Newly found tactics in offense-defense struggle with hepatitis C virus

Ram Savan lab window

People who are genetically equipped to stop hepatitis C viruses from turning off a type of interferon generally have a robust antiviral response. Findings on the mechanisms governing this ability suggest new avenues for treatment research.


January 21, 2014

Dental school researchers patent new antibacterial agent

Titanium-based materials can inhibit bacterial growth when bound to metal ions. If proven beneficial in clinical trials, certain titanates could be applied after a dental procedure to prevent infection or decay.


January 15, 2014

Data suggest new class of drug may be potent against genital herpes

herpes simplex virus

A new drug, called pritelivir, may offer a new treatment option for patients with genital herpes, a new industry-sponsored – study led by University of Washington researchers has found.


December 31, 2013

Genetically identical bacteria can behave in radically different ways

bacterial cells split

When a bacterial cell divides into two daughter cells there can be an uneven distribution of cellular organelles. The resulting cells can behave differently from each other, giving them an evolutionary advantage.


July 15, 2013

Ecological forces structure your body’s personal mix of microbes

Researchers hope to build a predictive model of the human microbiome to study what affects this massive biological system and to design ways to manipulate the microbiome to achieve desired clinical outcomes.


May 8, 2013

Pioneer bacteria lay down trails that draw new recruits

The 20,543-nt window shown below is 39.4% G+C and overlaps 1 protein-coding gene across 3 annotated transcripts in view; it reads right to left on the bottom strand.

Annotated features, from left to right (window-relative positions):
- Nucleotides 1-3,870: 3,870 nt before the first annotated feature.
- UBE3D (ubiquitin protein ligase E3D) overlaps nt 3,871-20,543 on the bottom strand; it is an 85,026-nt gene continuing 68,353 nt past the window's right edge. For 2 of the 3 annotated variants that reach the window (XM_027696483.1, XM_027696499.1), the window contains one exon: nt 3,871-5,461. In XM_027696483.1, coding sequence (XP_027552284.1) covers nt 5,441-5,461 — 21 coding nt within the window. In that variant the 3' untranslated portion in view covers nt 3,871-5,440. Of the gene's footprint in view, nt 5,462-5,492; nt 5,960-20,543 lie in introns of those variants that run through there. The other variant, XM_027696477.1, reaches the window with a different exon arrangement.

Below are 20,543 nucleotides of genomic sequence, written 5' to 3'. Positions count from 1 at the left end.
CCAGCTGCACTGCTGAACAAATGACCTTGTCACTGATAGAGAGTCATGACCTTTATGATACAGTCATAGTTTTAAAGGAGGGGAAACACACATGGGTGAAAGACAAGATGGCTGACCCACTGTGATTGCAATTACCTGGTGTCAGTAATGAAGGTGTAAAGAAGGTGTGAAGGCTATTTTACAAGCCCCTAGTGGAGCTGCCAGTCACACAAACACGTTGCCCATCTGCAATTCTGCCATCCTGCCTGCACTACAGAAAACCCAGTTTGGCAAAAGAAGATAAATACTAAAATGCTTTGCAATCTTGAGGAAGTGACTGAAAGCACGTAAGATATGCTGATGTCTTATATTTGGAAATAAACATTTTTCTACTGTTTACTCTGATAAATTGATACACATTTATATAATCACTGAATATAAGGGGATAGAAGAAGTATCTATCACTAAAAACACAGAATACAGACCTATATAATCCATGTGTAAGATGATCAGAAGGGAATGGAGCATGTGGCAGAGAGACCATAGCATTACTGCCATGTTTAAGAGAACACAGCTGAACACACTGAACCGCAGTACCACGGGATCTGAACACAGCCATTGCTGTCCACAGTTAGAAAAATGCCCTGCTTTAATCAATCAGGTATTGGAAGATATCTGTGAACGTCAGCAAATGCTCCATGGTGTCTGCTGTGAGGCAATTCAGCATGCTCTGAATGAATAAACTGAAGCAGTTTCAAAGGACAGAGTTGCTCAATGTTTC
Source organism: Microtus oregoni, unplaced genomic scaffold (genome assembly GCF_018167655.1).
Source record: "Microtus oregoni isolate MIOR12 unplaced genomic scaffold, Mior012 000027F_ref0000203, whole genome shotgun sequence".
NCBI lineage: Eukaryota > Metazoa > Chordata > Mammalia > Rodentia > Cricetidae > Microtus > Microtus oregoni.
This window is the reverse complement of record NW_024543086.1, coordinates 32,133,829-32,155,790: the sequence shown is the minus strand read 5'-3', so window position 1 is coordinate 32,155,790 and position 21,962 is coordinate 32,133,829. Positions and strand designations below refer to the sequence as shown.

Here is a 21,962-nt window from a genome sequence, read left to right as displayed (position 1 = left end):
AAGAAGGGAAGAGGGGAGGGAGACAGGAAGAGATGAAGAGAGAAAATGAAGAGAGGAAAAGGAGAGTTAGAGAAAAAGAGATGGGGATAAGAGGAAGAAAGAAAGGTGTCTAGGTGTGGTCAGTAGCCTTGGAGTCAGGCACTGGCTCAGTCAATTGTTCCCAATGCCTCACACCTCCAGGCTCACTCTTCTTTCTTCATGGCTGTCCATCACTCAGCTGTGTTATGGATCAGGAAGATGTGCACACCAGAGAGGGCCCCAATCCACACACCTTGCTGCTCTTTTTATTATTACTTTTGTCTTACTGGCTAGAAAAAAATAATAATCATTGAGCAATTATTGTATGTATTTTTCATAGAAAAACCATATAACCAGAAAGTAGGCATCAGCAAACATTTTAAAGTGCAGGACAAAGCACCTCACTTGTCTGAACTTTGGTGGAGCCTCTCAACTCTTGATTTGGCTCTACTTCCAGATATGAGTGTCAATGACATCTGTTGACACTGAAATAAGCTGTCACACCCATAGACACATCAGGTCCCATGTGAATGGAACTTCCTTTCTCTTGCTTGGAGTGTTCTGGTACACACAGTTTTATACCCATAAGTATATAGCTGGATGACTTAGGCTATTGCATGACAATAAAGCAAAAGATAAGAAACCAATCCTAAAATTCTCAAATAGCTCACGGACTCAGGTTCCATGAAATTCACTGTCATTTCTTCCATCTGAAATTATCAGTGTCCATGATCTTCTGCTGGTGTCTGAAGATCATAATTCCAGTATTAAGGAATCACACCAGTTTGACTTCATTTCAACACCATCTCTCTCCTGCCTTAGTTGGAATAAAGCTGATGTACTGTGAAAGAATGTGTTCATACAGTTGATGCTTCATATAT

bacteria form colonies

New research shows bacteria may draw other bacteria to an infection site by laying down trails of a “molecular glue” that attract free-swimming individual bacteria.


April 30, 2013

Tactics of new Middle East virus suggest treating by altering lung cells’ response to infection

Coronavirus Erasmus

The Erasmus virus resets 207 genes in lung cells to hamper the cells’ ability to launch an antiviral reaction. Available drugs might correct this sabotage.


April 11, 2013

Tuberculosis fighter and promoter reveals what’s behind its split identity

TB cording in zebrafish

Latest research findings suggest the possibility of reverting TB hyper-susceptibility to TB hyper-resistance.


March 29, 2013

Head-on collisions between DNA-code reading machineries accelerate gene evolution

Houra Merrikh Samuel Million-Weaver

Bacteria speed up their evolution by positioning specific genes along the route of expected traffic jams in DNA encoding. Collisions can result in mutations.


February 19, 2013

Mutant champions save imperiled species from almost-certain extinction

Gloved had holds plate with dozes of tiny wells of reddish orange hue

Species facing widespread and rapid environmental changes can sometimes evolve quickly enough to dodge the extinction bullet. UW scientists consider the genetic underpinnings of such evolutionary rescue.


December 17, 2012

Plumes across the Pacific deliver thousands of microbial species to West Coast

Mount Bachelor observatory.

Microorganisms – 99 percent more kinds than had been reported in findings published just four months ago – are hitching rides in the upper troposphere from Asia.